Task 2: How to Address Different Fill Values and the Limit of Detection (LOD) in NHANES Environmental Chemical Data

Step 1: Use Indicator Variable Included in Dataset to Determine LOD

The Limit of Detection may change for an environmental chemical across survey cycles. Examine the summary indicator variable to identify individual results at or below the Limit of Detection of the assay. This variable usually categorizes the results as “0” (at or above the LOD) or “1” (below the limit of detection). At time you will find a “2” to show that the result was above the upper measurement limit and exceeds the calibrated range of the laboratory assay.

warning iconWARNING

Be aware that some chemicals may have multiple limits of detection on the same data file (due to changes in the LOD during the NHANES cycle). For some chemicals (e.g.dioxins) there may be a different LOD in each sample test mostly because the sample volume used for analysis differed for each sample. So all records below the limit of detection will have an indicator value “1” to indicate that the result is below the limit of detection. However, the below LOD value recorded in the field for the laboratory finding may not all the same.

For earlier releases of NHANES environmental chemical data, an indicator variable may not have been included in the data file.  For more recent data releases LOD indicator variables are provided.  If no indicator variable is available, you can follow the next steps to determine the Limit of Detection.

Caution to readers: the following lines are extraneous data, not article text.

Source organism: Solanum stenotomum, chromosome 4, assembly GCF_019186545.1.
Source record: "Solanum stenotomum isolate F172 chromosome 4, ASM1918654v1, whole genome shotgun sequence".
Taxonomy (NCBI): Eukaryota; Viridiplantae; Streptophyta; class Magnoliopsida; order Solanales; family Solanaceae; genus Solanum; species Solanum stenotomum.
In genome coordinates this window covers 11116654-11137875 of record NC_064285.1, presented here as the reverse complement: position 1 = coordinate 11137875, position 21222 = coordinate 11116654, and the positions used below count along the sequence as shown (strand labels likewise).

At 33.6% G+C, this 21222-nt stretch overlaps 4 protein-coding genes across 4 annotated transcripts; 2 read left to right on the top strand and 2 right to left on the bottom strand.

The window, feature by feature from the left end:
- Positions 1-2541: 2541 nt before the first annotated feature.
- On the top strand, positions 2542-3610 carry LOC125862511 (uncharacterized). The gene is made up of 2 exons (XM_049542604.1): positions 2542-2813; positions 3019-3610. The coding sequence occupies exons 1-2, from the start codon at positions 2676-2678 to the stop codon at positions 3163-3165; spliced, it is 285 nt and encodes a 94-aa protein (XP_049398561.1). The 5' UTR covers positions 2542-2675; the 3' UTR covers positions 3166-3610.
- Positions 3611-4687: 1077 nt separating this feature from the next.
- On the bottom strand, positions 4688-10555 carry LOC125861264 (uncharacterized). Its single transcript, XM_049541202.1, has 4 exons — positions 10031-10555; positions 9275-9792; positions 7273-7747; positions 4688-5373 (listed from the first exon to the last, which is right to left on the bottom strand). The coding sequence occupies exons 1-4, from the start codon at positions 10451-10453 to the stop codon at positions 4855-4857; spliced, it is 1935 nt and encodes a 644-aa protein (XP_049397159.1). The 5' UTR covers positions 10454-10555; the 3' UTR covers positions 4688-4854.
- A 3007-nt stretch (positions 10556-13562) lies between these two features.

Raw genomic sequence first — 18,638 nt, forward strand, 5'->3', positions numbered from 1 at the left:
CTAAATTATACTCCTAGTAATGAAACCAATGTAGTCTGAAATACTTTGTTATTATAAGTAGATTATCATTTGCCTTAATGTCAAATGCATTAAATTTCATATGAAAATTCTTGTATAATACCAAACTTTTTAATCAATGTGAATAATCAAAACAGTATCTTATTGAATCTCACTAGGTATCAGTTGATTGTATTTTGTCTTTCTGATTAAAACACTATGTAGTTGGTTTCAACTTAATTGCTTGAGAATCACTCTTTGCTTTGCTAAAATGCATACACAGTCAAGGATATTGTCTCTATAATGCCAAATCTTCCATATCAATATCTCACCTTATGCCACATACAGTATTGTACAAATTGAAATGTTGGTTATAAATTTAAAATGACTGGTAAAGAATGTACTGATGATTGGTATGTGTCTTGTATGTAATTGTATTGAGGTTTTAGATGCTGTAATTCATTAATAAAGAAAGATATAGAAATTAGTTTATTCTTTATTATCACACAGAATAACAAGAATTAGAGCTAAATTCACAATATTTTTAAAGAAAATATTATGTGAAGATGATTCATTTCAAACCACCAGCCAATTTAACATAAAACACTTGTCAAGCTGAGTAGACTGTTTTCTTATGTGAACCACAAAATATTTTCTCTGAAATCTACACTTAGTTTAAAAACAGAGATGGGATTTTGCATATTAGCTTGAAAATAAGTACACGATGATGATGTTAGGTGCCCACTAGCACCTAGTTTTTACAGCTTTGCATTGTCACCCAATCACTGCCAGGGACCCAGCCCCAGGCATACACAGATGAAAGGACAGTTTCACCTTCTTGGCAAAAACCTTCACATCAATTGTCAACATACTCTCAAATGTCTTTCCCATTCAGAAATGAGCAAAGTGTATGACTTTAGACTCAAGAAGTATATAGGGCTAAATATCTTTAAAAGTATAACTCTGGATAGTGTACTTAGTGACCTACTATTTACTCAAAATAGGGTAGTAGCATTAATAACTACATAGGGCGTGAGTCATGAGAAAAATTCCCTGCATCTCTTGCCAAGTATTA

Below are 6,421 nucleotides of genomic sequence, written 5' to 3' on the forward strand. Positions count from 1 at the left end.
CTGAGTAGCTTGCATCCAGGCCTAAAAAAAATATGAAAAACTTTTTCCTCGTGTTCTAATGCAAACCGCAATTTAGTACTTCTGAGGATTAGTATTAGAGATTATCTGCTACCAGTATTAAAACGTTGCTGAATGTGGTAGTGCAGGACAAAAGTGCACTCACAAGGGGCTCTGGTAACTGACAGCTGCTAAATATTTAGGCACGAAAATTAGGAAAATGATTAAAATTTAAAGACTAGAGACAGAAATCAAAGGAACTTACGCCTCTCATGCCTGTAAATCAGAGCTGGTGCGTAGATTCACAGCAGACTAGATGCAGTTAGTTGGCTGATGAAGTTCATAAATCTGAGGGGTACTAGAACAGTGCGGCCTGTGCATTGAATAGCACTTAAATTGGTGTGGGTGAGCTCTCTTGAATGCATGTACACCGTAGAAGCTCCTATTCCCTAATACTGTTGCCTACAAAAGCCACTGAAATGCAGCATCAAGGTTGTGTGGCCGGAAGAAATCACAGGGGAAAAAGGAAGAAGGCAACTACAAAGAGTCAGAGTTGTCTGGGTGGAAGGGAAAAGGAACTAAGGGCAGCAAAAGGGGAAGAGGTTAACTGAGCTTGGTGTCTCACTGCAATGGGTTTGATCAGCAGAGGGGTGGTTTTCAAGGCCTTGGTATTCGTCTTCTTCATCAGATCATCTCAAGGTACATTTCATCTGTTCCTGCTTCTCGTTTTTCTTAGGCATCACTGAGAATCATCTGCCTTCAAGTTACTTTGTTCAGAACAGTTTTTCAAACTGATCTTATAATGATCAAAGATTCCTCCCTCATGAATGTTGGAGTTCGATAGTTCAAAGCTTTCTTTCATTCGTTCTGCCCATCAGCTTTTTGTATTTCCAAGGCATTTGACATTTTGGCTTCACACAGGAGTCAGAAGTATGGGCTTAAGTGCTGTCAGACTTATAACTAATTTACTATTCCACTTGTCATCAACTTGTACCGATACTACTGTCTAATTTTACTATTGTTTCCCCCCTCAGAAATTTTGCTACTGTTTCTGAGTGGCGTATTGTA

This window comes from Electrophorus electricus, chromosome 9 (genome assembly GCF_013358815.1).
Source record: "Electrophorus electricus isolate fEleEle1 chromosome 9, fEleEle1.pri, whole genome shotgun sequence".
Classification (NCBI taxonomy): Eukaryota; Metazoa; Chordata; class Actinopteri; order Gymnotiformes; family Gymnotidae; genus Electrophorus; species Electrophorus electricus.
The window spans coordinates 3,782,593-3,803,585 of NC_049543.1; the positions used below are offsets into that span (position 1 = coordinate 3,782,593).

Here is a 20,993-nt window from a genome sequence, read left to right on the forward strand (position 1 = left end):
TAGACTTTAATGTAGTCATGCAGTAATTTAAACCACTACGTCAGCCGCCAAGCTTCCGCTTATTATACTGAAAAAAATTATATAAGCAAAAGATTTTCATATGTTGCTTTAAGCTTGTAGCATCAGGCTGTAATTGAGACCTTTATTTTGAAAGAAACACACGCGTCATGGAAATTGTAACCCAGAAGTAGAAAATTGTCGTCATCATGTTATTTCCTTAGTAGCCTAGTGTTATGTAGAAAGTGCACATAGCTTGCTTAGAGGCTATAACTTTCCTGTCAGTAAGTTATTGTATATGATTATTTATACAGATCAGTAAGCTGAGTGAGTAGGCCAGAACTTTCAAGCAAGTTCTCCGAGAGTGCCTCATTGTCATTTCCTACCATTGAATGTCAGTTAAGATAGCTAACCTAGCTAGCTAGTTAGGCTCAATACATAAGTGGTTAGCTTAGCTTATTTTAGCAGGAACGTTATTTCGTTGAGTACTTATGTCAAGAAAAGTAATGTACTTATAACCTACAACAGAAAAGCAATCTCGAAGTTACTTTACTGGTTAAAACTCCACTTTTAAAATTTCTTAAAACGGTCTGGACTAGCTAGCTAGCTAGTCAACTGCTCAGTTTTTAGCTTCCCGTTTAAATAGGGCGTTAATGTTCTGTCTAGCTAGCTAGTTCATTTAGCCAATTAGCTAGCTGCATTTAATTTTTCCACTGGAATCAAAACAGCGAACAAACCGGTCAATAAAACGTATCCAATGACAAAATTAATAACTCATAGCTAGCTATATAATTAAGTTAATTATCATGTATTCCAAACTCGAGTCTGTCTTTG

Step 2: Use Laboratory Methods Documentation to Determine LODs

The limit of detection information is often provided in the Laboratory Methods documentation. In this example, you will be looking for LODs for iodine and mercury in urine for the 2005–2006 survey cycle. First, go to the NHANES 2005–2006 Laboratory Files page, located at: http://www.cdc.gov/nchs/nhanes/nhanes2005-2006/lab05_06.htm. Then, click the Laboratory Methods link. Scroll down and click the Urinary Iodine and Mercury link.

After the PDF file opens, search for 'limit of detection'. In the Limit of Detection section, you find that the Limits of Detection is based on three times the standard deviation of approximately 20 or more low concentration samples, each analyzed in a separate run.

If the actual limit of detection is not provided in the laboratory methods documentation, follow the next step to determine the LOD.

Step 3: Determine CDC Exposure Report Limit of Detection Values

The CDC National Report on Human Exposure to Environmental Chemicals includes the various chemical LODs . Users can use the information found here to create their own summary variable to indicate whether or not a chemical has a value above or below the Limit of Detection. This strategy can also be adopted  when there are multiple fill values for a particular analyte of interest.

For example, in the Phthalate dataset, there are multiple fill values noted for Mono-cyclohexyl phthalate in 1999–2000 and 2001–2002. You would like to create an indicator variable for Mono-cyclohexyl phthalate (URXMCP) values over the various LODs used. To do this, follow the conservative approach outlined below.